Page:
I have been very lucky to work with the Rationalist Association (RA). I’ve had incredible amounts of freedom to do what I feel is right and what we’ve come out with, I am pretty proud of. When I look at the site, though, I see lots to do.
I should explain my relationship with the RA. I do a mix of budgeted work and work in my spare time. I am moving into a more ‘do stuff in my spare time’ phase at the time of writing. So I wanted to write this down to refer back to later. Importantly these are my own thoughts, from the perspective of working on the website. They do not necessarily reflect what the RA think is important right now.
It’s very nice for me and my portfolio to claim ownership of the Rationalist Association’s website’s look and feel, taxonomy and general direction. But is it rational? Absolutely not.
I have had some contact with the people who use the RA site and amongst them are Computer scientists, Librarians, Developers, Designers and even just simply interested people with good ideas. Not having the ability to have a two way conversation with those who care and want to affect the outcome seems like a missed opportunity.
You might ask, well why don’t you just get on with it then? It may seem like a great way to save money, get things done cheaply, get things done quickly but I don’t believe that’s true. Having me as ‘Design Dictator’ is the cheapest, most efficient way to get things done. I don’t really have to discuss much with anyone. I just make a decision, defend it amongst a small group of people, push it live and wait for the feedback.
I would, though, love to talk to more people about things like the current state of the typography on the site, or how we better optimise for those in developing countries who rely on a flaky connection and an older mobile device, or how we can improve the information architecture and what to do about reducing the amount of CSS powering the site right now.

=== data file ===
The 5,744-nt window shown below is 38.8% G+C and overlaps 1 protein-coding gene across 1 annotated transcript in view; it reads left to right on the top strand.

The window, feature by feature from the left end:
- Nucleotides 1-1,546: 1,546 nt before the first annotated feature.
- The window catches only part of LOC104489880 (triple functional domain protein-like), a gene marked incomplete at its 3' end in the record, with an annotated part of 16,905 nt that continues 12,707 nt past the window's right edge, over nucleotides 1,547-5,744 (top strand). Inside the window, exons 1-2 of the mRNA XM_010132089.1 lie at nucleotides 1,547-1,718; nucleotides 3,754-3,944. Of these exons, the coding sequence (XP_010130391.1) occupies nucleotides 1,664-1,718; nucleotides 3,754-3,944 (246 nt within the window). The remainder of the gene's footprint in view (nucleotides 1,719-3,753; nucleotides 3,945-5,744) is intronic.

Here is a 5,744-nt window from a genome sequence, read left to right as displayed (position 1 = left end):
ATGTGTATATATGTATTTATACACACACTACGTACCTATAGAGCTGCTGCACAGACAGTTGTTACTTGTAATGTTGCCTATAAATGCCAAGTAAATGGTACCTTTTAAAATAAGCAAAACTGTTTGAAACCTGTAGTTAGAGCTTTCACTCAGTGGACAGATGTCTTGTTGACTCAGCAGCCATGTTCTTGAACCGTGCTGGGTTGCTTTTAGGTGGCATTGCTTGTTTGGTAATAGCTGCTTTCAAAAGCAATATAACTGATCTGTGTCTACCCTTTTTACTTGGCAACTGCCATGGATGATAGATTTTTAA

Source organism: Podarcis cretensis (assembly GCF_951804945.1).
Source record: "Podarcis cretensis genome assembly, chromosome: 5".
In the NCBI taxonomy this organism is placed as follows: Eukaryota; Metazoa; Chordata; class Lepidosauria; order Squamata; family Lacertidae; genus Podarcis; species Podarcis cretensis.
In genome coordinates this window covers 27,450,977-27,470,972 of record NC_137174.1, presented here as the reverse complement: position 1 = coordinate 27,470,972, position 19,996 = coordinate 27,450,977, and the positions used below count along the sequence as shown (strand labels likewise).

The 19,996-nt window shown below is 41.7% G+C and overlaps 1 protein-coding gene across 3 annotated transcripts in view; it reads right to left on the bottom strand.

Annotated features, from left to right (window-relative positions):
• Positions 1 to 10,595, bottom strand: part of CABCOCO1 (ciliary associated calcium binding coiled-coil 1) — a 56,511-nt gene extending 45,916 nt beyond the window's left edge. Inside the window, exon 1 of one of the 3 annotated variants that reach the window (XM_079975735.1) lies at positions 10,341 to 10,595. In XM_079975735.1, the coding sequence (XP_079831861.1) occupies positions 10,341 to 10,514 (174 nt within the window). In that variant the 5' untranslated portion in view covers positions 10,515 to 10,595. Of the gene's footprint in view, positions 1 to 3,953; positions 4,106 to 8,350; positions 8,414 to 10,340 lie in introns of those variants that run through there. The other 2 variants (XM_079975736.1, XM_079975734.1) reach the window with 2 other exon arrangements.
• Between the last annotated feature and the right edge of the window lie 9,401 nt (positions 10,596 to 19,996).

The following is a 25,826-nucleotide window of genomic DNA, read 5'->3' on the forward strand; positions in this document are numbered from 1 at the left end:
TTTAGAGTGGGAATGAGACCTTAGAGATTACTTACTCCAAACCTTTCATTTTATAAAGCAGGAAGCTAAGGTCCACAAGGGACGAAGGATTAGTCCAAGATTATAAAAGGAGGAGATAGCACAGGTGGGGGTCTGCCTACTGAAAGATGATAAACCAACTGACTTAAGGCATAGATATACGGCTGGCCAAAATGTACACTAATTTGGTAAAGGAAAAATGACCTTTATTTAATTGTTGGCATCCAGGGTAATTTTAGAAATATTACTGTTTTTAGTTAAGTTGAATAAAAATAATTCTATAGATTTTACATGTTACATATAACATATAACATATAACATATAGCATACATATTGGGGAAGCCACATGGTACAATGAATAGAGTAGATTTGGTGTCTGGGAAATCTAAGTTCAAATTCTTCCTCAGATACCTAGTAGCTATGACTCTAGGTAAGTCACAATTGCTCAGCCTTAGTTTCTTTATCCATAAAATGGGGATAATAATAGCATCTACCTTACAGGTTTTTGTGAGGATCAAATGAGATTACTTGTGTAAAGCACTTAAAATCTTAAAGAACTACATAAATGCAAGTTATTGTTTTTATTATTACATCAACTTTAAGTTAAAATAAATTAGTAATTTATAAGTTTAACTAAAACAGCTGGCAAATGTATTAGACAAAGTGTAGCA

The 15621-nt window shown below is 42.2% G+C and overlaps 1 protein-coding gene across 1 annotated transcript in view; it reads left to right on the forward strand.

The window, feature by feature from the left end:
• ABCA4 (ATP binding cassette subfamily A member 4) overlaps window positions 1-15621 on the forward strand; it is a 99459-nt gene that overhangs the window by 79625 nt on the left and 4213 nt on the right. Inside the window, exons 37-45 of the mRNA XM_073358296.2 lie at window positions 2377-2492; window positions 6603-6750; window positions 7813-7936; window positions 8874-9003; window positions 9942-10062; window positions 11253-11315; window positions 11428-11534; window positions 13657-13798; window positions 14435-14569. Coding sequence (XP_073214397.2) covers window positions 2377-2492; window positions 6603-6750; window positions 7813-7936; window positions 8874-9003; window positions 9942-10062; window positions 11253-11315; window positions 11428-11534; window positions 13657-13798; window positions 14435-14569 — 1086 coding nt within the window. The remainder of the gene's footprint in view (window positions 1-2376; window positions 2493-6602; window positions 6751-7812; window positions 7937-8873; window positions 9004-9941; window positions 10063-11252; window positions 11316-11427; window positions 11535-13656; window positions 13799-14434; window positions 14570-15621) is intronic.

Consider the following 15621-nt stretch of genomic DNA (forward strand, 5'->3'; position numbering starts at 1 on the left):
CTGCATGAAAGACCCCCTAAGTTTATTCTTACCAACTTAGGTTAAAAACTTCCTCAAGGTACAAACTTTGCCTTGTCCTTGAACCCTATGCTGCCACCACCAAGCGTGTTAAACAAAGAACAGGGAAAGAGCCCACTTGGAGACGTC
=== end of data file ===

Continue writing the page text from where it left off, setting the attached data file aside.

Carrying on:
Design by committee can be a disaster, though, so this is an expensive option, if nothing else just in sheer time. A working group would need governance and infrastructure if people’s contributions are to amount to anything and if we are to meet the charity’s goals, as well as ensuring the quality goes up, not down.
I don’t have great insight into why the membership is structured the way it is. There is Associate membership and Full membership and inside those further options to be a Digital member or a Print member. I find it a difficult story to design for and think it could be much simpler based around three yes or no questions:
In fact, personally, I’d scrap the third, include it by default and explore how the community of members can affect the direction of the charity using tools we provide on the web… but that’s a different story.
This all sounds very simple but there is a whole infrastructure in place to support the current model. Customer service, distribution of the magazine, renewals, payments etc. and so it’s not that simple to change.